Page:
Source: Scientific American

neuromorphogenesis:

New stem cell-based screen reveals promising drug for Lou Gehrig’s disease

Amyotrophic lateral sclerosis (ALS), also called Lou Gehrig’s disease, is a fatal disease that causes motor neurons, which are responsible for controlling muscles, to die. A study published by Cell Press on April 18th in Cell Stem Cell has revealed a novel stem-cell-based approach to screen for effective treatments, which are sorely lacking. Applying this method to motor neurons derived from stem cells taken from an ALS mouse model and human patients, the researchers discovered a promising compound that promotes the survival of motor neurons, paving the way for better treatments for the devastating disease.

"We carried out a small molecule screen using stem-cell-derived ALS motor neurons for the first time," says senior study author Lee Rubin of Harvard University. "And we believe that we have demonstrated the potential value of an entirely new system by which potential ALS therapeutics can be discovered."

Patients with ALS lose the ability to move their limbs and body and usually die from respiratory failure within 3 to 5 years. There is only one approved treatment, but it prolongs life by only a few months and does not significantly improve symptoms. In the past year, two other compounds—olesoxime and dexpramipexole—failed in phase III clinical trials, even though they worked well in a mouse model of ALS. These compounds might have failed because they had not been specifically tested on motor neurons from rodent models of ALS or from human patients prior to the clinical trials.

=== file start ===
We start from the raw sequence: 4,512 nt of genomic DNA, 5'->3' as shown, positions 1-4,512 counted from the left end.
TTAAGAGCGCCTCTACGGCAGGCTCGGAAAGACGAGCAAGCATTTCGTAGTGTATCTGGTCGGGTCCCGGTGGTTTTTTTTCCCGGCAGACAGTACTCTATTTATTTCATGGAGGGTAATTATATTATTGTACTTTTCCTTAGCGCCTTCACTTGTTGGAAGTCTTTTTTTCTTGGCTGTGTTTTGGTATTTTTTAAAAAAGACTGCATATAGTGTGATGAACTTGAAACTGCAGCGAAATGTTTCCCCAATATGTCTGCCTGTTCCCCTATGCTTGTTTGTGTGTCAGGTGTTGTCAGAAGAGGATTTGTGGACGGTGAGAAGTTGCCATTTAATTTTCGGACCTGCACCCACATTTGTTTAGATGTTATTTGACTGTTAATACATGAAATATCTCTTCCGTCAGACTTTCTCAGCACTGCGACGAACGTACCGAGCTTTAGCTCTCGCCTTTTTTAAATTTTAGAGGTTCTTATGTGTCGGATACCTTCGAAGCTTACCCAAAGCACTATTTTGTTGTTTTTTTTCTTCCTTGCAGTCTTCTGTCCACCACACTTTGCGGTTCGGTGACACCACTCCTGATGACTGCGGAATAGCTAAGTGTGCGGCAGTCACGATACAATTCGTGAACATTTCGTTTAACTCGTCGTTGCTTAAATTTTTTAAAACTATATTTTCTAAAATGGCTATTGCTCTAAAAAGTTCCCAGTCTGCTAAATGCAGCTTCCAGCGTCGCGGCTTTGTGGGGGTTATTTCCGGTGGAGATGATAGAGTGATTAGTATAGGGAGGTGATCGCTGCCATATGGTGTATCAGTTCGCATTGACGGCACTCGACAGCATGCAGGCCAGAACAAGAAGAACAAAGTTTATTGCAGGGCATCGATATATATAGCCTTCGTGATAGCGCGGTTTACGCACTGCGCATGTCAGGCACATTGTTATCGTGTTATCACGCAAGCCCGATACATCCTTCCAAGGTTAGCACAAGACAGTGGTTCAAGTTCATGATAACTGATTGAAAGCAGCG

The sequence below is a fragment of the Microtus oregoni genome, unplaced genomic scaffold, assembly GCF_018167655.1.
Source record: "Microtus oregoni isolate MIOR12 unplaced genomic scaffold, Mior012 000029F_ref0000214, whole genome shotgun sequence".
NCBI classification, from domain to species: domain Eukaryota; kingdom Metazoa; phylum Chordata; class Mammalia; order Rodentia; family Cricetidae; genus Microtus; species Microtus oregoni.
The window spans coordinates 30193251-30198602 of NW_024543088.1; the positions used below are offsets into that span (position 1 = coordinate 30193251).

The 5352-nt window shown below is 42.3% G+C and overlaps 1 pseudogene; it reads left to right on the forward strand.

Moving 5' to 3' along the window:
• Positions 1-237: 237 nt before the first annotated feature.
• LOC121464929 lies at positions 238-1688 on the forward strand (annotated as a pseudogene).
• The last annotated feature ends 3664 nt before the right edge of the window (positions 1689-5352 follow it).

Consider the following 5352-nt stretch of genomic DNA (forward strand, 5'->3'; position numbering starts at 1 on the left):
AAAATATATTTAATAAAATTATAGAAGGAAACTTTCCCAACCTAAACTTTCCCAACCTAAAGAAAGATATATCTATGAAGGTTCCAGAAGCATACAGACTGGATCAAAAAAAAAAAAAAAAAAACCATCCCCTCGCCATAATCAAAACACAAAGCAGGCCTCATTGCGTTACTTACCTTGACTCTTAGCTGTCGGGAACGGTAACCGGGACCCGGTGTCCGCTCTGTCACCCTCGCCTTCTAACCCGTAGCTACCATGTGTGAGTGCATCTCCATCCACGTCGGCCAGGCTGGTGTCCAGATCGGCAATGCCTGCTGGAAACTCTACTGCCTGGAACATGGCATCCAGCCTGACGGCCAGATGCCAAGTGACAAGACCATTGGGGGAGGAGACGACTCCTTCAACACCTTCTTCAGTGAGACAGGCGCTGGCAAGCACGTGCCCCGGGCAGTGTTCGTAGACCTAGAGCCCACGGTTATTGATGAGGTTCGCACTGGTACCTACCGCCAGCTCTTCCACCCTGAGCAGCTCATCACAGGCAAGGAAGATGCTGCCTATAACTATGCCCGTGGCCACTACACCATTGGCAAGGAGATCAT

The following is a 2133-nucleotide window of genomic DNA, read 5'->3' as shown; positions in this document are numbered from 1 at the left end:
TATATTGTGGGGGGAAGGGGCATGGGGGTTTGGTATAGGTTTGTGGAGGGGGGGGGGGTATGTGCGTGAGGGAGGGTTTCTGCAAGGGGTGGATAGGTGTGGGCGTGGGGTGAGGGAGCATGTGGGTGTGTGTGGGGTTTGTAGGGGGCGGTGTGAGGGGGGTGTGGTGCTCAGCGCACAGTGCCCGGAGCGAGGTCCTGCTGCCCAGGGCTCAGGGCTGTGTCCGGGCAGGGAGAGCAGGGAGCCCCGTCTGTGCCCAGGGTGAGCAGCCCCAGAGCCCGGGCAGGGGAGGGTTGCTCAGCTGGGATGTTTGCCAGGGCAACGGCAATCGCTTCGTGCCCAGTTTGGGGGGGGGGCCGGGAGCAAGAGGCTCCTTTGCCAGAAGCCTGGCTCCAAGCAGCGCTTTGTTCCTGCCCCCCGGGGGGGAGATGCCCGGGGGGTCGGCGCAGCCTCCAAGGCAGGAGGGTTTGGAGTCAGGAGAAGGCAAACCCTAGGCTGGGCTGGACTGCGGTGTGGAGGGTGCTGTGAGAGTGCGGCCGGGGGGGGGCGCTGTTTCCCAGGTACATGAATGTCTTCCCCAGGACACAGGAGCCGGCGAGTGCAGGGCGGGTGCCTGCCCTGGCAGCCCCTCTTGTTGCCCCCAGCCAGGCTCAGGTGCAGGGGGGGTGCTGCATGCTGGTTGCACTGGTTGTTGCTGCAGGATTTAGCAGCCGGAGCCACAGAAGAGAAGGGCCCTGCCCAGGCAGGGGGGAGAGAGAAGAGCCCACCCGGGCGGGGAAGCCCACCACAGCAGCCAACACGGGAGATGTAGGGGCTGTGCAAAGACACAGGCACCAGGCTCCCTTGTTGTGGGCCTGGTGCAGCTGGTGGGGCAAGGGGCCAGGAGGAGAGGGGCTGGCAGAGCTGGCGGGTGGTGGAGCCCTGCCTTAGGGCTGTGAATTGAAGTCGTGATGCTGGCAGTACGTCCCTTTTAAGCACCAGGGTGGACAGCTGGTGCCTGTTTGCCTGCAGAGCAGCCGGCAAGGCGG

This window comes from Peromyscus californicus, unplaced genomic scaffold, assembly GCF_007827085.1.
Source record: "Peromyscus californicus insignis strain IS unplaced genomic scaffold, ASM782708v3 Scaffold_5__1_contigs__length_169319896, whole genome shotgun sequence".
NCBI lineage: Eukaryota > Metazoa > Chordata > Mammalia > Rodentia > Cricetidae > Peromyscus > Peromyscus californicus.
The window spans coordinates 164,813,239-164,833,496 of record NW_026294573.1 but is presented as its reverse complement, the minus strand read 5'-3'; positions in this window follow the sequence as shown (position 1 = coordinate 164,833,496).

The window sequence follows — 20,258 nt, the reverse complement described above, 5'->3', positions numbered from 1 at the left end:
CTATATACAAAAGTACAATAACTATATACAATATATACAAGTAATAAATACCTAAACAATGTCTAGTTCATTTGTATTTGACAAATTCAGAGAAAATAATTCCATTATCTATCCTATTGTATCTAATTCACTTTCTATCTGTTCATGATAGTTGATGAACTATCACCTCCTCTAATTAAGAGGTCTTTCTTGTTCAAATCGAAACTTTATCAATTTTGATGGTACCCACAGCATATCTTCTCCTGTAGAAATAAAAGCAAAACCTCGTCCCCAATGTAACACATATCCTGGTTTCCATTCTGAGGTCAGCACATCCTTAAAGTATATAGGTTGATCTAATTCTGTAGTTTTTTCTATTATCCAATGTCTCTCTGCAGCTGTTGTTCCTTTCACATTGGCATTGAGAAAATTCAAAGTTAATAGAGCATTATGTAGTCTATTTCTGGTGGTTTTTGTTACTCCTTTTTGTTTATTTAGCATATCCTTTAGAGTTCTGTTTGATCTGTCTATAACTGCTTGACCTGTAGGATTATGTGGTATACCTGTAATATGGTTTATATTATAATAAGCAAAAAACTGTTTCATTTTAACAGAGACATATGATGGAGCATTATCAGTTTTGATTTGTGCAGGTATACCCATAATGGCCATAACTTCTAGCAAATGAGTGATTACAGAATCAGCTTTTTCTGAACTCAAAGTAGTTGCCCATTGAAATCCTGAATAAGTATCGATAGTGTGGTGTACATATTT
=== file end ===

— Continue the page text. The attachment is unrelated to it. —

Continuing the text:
To address this problem, Rubin and his team took advantage of recent advances in the ability to generate a large number of motor neurons from stem cells in a dish. They derived motor neurons from stem cells taken from human patients and mouse stem cells carrying an ALS-causing mutation. Using their stem-cell-based screen, they searched for small molecules that could improve the survival of motor neurons exposed to conditions that usually cause cell death. After testing about 5,000 compounds, they found that kenpaullone strongly enhanced the survival of these motor neurons and was more effective than either olesoxime or dexpramipexole.